As you can see, there’s more subtext in ‘Dellamorte Dellamore’ than the last few horror academy movies combined, and it’s by far the most successful at integrating comedy into its occasionally gory fantasy. That’s largely down to the laconic presence of Rupert Everett, who archly glides around the zombies, flopping his follicles at the living & dead with a cocked eyebrow that hints at just enough urbane boredom to counterbalance the script’s more outrageous fancies. Falchi’s ‘She’, however, is written a little too much from the p.o.v. of a teenboy’s wet dream. As the mayor’s secretary she doesn’t even seem too bothered about being raped by the local dignitary - in fact forgiving her rapist after they ‘did it’ a second time and it was ‘quite nice’. Shifting the character into the realm of rape fantasy does neither Falchi nor the film any favours, but thankfully it’s the only slip in this otherwise top drawer work of existential horror comedy that contains more imagination and brilliant brio than a dozen hamfisted specimens of American torture porn. Rupert Everett in good movie shocker indeed.
And so The Head Chef’s Horror Academy nears its end. The next, and final stop, will be Dario Argento’s ‘Suspiria’. See you there.
Head Chef: First of all, congratulations for managing to drag the many elements of Dellamorte Dellamore into some sort of cohesive review. You’ve succeeded where many online writers have failed and thrown light onto aspects of the film I hadn’t pondered or even realised. Well done Roomy!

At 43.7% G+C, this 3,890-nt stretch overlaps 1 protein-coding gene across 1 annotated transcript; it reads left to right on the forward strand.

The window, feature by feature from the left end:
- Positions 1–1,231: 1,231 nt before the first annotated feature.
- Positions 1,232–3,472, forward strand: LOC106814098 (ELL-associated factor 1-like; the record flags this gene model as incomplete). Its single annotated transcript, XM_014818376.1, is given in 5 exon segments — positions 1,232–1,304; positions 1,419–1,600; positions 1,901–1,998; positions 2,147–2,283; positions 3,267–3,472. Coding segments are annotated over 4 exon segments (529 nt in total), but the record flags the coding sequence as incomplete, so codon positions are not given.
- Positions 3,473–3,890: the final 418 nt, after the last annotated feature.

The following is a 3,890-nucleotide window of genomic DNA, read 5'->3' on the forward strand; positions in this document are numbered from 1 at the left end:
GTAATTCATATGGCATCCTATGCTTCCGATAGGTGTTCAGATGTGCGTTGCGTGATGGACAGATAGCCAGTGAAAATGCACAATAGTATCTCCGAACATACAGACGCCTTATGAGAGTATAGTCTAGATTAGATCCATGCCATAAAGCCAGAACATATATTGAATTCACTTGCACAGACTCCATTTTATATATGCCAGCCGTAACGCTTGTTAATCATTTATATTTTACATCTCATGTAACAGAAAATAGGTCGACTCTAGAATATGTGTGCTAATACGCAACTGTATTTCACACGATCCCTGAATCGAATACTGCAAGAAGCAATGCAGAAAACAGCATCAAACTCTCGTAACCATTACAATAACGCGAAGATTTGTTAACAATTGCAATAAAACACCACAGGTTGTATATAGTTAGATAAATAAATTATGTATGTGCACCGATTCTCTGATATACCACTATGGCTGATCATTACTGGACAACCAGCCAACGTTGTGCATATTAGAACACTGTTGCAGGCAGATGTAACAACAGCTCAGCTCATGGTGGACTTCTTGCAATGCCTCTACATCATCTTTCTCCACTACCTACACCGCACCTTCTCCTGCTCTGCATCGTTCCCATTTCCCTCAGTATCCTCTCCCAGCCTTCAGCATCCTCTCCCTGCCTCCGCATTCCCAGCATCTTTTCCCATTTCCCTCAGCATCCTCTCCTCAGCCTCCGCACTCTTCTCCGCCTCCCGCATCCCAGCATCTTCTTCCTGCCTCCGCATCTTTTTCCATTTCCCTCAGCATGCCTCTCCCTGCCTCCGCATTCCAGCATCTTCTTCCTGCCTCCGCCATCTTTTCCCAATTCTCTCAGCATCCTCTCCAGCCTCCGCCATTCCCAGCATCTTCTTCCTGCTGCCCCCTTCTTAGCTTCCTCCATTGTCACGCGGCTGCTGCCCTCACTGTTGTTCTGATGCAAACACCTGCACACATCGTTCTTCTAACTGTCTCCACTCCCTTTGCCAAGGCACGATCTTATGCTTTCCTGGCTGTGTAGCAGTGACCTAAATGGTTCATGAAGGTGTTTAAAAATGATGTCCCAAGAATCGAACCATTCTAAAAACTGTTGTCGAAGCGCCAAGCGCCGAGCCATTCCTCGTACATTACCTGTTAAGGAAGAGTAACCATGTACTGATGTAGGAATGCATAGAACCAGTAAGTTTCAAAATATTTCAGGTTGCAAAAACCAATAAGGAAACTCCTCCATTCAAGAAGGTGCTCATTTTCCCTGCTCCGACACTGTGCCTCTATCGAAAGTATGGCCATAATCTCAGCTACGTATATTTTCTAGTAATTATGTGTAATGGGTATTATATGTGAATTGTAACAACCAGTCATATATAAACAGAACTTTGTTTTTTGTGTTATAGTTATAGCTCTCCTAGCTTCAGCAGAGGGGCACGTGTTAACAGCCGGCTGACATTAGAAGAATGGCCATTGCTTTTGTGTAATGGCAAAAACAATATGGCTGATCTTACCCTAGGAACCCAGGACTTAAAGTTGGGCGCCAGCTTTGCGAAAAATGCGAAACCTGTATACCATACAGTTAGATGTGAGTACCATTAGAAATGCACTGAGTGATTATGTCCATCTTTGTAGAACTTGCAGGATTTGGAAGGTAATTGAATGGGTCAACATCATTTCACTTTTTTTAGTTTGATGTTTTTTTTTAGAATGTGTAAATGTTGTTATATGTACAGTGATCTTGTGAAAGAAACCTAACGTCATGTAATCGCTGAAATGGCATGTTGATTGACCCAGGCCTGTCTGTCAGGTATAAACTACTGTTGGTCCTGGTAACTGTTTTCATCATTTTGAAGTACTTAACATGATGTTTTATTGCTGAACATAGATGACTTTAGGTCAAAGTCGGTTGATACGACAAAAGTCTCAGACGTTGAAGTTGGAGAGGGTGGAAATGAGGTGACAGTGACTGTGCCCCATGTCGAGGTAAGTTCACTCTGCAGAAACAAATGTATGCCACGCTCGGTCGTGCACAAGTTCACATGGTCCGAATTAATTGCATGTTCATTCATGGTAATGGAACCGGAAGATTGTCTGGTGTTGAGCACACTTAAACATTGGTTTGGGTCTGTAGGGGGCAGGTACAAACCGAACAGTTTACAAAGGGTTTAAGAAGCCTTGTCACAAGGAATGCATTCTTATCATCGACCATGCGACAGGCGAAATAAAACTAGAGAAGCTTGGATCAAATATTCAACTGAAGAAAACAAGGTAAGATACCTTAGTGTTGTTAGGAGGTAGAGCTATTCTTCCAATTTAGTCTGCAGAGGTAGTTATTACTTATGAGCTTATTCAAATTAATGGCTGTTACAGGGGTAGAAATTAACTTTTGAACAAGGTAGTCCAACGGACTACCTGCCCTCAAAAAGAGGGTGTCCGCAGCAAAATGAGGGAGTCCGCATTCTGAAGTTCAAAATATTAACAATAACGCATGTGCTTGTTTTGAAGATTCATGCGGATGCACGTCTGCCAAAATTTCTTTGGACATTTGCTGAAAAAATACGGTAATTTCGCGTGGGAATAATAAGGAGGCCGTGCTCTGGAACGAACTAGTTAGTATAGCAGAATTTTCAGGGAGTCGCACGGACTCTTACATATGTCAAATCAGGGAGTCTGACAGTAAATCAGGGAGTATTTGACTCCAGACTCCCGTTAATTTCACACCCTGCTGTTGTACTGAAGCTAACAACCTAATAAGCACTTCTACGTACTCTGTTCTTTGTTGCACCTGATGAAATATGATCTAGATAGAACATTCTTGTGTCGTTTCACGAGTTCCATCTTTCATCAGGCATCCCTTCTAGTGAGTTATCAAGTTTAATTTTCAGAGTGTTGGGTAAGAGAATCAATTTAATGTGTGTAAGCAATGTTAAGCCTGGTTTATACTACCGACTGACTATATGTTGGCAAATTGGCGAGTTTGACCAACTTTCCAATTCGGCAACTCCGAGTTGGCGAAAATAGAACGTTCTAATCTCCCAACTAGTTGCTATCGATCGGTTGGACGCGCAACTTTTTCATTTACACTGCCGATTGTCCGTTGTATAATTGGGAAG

Now, this film was originally my finale for the Horror Academy. If you look back at the films they were chosen as a gentle descent towards the most extreme and baffling examples of Italian horror cinema. I thought by this stage you would be so repulsed and broken that even a whiff of ciabatta would trigger suppressed terrors and a cold sweat, but you’ve extended the experiment! I’ve created a monster, but maybe that was my fiendish plan all along! Ha, ha, ha ha haaaaaaaaah, hardee, ha, ha!!!!!!!…ha……….ha…cough!…cough!…yeah, not really, but colour me well chuffed and looking forward to your final thoughts on Argento’s second masterpiece. A fine way to bring the curtain down on this bloody mess. What next? Maybe I should take a damn hard schooling in the finer points of Hall and Oates?